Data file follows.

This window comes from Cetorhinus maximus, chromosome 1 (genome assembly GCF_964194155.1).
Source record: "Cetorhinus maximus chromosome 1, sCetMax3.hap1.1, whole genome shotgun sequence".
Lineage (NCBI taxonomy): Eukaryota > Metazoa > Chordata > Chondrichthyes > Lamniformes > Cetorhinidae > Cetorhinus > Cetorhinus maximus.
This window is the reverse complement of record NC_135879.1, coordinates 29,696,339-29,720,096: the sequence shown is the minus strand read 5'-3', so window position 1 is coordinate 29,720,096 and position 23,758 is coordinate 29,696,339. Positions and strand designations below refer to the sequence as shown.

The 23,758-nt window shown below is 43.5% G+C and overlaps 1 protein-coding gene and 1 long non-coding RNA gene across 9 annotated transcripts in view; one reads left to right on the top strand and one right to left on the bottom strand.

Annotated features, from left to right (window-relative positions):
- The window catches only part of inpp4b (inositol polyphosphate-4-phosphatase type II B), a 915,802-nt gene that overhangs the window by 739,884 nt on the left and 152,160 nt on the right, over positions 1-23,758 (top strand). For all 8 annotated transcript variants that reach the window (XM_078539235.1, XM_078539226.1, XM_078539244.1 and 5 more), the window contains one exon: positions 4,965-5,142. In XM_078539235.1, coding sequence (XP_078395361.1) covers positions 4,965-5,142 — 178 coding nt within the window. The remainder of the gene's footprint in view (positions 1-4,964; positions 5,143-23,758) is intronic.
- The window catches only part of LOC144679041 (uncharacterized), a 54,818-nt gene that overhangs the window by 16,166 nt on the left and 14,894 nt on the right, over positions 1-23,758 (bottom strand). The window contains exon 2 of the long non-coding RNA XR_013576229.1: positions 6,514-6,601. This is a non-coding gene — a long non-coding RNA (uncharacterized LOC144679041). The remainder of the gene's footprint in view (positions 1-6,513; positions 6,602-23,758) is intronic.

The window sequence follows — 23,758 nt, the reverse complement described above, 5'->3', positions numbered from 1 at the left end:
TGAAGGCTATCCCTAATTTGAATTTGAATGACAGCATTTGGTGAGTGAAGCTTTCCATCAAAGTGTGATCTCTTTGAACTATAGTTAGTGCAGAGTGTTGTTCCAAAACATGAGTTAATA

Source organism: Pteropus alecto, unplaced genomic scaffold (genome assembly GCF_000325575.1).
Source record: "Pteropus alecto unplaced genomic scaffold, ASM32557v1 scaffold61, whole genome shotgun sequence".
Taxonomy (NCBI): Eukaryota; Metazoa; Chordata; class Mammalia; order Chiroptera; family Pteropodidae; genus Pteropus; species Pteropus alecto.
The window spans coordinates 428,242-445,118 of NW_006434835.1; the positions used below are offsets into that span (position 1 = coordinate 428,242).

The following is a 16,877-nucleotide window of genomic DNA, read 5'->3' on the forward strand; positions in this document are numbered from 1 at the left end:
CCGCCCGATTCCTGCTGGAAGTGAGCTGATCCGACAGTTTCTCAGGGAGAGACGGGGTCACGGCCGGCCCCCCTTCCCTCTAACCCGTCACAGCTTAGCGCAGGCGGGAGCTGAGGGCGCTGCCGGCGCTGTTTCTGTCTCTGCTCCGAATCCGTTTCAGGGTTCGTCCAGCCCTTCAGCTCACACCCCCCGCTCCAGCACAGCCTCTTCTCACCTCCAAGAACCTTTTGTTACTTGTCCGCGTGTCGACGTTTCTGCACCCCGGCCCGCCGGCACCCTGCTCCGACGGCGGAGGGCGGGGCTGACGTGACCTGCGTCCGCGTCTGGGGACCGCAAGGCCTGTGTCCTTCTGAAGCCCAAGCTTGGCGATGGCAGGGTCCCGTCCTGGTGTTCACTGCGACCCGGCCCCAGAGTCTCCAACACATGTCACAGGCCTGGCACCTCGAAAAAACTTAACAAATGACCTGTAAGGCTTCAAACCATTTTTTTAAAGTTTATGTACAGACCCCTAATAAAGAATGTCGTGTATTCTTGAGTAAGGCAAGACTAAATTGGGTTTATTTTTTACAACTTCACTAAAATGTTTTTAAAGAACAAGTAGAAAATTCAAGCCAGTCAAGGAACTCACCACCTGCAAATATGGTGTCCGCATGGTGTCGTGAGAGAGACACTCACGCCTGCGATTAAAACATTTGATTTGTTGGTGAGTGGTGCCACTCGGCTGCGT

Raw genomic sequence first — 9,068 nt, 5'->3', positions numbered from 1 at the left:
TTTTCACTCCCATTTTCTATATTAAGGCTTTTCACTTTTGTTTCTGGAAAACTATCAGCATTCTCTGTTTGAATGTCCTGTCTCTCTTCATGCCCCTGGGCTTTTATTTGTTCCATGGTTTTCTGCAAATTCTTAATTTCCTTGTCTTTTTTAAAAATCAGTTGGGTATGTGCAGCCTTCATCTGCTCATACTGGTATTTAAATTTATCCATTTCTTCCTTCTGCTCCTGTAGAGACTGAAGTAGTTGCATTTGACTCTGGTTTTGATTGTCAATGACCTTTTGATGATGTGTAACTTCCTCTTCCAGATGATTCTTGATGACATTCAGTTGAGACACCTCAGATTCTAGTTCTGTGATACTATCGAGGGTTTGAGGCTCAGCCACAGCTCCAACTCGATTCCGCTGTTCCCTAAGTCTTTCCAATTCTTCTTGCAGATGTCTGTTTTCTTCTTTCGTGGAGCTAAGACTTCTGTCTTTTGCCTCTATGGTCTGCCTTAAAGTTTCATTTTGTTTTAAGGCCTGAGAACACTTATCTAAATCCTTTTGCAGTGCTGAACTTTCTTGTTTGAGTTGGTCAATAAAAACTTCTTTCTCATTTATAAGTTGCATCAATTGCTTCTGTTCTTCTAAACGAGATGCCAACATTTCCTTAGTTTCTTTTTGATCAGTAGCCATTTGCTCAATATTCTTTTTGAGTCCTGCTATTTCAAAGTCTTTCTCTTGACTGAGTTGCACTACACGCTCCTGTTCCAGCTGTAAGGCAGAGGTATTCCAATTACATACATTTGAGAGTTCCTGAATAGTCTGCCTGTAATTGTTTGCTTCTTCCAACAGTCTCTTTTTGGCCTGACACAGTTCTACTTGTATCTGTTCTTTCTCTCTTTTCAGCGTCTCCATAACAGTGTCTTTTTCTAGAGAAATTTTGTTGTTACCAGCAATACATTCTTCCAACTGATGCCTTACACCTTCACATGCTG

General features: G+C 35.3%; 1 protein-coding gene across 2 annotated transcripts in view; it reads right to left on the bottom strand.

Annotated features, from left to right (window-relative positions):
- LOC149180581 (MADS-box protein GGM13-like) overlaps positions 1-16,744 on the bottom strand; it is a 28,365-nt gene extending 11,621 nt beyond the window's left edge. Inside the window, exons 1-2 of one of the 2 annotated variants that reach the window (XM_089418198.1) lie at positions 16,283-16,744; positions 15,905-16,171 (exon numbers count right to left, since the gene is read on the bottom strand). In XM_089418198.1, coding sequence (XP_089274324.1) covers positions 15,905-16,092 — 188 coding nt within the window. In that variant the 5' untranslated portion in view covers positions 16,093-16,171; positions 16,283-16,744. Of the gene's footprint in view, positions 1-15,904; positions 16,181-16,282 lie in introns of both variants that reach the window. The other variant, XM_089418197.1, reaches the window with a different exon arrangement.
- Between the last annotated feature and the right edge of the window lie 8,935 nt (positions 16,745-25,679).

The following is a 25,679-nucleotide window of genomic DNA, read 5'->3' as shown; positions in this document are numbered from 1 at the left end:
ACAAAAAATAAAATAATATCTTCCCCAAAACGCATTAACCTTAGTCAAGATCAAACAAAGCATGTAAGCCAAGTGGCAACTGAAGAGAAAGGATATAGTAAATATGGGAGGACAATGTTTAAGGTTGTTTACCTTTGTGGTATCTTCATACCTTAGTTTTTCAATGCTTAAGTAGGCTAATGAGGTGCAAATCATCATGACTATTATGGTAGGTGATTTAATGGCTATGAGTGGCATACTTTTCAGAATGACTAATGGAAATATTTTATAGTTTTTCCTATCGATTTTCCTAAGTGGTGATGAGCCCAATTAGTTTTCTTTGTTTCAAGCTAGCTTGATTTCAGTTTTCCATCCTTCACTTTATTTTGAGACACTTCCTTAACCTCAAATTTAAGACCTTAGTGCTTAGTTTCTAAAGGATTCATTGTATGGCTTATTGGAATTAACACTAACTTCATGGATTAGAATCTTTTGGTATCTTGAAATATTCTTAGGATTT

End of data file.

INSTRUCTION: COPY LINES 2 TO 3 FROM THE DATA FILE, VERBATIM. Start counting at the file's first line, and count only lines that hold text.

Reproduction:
Source record: "Cetorhinus maximus chromosome 1, sCetMax3.hap1.1, whole genome shotgun sequence".
Lineage (NCBI taxonomy): Eukaryota > Metazoa > Chordata > Chondrichthyes > Lamniformes > Cetorhinidae > Cetorhinus > Cetorhinus maximus.